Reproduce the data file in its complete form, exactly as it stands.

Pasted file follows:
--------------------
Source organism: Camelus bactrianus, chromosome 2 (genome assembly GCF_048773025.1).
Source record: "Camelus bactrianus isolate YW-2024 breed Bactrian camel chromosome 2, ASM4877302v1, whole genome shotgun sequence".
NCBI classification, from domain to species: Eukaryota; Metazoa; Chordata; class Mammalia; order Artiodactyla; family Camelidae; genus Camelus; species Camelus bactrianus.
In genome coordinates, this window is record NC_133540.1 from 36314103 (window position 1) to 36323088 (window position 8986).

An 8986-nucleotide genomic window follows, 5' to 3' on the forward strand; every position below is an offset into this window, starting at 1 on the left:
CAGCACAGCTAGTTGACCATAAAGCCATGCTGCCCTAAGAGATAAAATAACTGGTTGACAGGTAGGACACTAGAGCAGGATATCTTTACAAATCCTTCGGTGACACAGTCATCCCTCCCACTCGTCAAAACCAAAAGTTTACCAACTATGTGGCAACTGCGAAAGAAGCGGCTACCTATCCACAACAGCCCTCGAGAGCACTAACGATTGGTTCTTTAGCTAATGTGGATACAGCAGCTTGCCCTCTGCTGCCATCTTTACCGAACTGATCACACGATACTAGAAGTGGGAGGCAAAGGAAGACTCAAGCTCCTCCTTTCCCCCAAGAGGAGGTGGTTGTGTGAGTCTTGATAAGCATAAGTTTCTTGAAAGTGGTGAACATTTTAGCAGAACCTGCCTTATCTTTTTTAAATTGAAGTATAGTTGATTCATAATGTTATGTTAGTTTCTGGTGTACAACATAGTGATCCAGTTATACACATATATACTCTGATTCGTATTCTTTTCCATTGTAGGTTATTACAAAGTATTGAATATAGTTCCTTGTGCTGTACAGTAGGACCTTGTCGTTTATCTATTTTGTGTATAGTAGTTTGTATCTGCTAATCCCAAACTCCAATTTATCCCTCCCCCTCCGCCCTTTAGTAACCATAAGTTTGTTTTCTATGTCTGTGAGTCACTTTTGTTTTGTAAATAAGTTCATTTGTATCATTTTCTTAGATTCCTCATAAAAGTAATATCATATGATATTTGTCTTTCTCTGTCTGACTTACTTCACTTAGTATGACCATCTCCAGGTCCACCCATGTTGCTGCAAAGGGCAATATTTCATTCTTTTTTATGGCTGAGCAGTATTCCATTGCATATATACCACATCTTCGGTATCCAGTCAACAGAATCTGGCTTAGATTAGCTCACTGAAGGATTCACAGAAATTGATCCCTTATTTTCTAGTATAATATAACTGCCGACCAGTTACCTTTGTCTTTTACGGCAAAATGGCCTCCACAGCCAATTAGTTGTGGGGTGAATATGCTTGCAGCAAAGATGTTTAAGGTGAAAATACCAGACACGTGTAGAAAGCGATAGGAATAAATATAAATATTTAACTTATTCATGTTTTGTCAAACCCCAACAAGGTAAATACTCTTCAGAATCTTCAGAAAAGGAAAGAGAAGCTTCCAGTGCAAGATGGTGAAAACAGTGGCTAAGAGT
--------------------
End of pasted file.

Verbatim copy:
Source organism: Camelus bactrianus, chromosome 2 (genome assembly GCF_048773025.1).
Source record: "Camelus bactrianus isolate YW-2024 breed Bactrian camel chromosome 2, ASM4877302v1, whole genome shotgun sequence".
NCBI classification, from domain to species: Eukaryota; Metazoa; Chordata; class Mammalia; order Artiodactyla; family Camelidae; genus Camelus; species Camelus bactrianus.
In genome coordinates, this window is record NC_133540.1 from 36314103 (window position 1) to 36323088 (window position 8986).

An 8986-nucleotide genomic window follows, 5' to 3' on the forward strand; every position below is an offset into this window, starting at 1 on the left:
CAGCACAGCTAGTTGACCATAAAGCCATGCTGCCCTAAGAGATAAAATAACTGGTTGACAGGTAGGACACTAGAGCAGGATATCTTTACAAATCCTTCGGTGACACAGTCATCCCTCCCACTCGTCAAAACCAAAAGTTTACCAACTATGTGGCAACTGCGAAAGAAGCGGCTACCTATCCACAACAGCCCTCGAGAGCACTAACGATTGGTTCTTTAGCTAATGTGGATACAGCAGCTTGCCCTCTGCTGCCATCTTTACCGAACTGATCACACGATACTAGAAGTGGGAGGCAAAGGAAGACTCAAGCTCCTCCTTTCCCCCAAGAGGAGGTGGTTGTGTGAGTCTTGATAAGCATAAGTTTCTTGAAAGTGGTGAACATTTTAGCAGAACCTGCCTTATCTTTTTTAAATTGAAGTATAGTTGATTCATAATGTTATGTTAGTTTCTGGTGTACAACATAGTGATCCAGTTATACACATATATACTCTGATTCGTATTCTTTTCCATTGTAGGTTATTACAAAGTATTGAATATAGTTCCTTGTGCTGTACAGTAGGACCTTGTCGTTTATCTATTTTGTGTATAGTAGTTTGTATCTGCTAATCCCAAACTCCAATTTATCCCTCCCCCTCCGCCCTTTAGTAACCATAAGTTTGTTTTCTATGTCTGTGAGTCACTTTTGTTTTGTAAATAAGTTCATTTGTATCATTTTCTTAGATTCCTCATAAAAGTAATATCATATGATATTTGTCTTTCTCTGTCTGACTTACTTCACTTAGTATGACCATCTCCAGGTCCACCCATGTTGCTGCAAAGGGCAATATTTCATTCTTTTTTATGGCTGAGCAGTATTCCATTGCATATATACCACATCTTCGGTATCCAGTCAACAGAATCTGGCTTAGATTAGCTCACTGAAGGATTCACAGAAATTGATCCCTTATTTTCTAGTATAATATAACTGCCGACCAGTTACCTTTGTCTTTTACGGCAAAATGGCCTCCACAGCCAATTAGTTGTGGGGTGAATATGCTTGCAGCAAAGATGTTTAAGGTGAAAATACCAGACACGTGTAGAAAGCGATAGGAATAAATATAAATATTTAACTTATTCATGTTTTGTCAAACCCCAACAAGGTAAATACTCTTCAGAATCTTCAGAAAAGGAAAGAGAAGCTTCCAGTGCAAGATGGTGAAAACAGTGGCTAAGAGT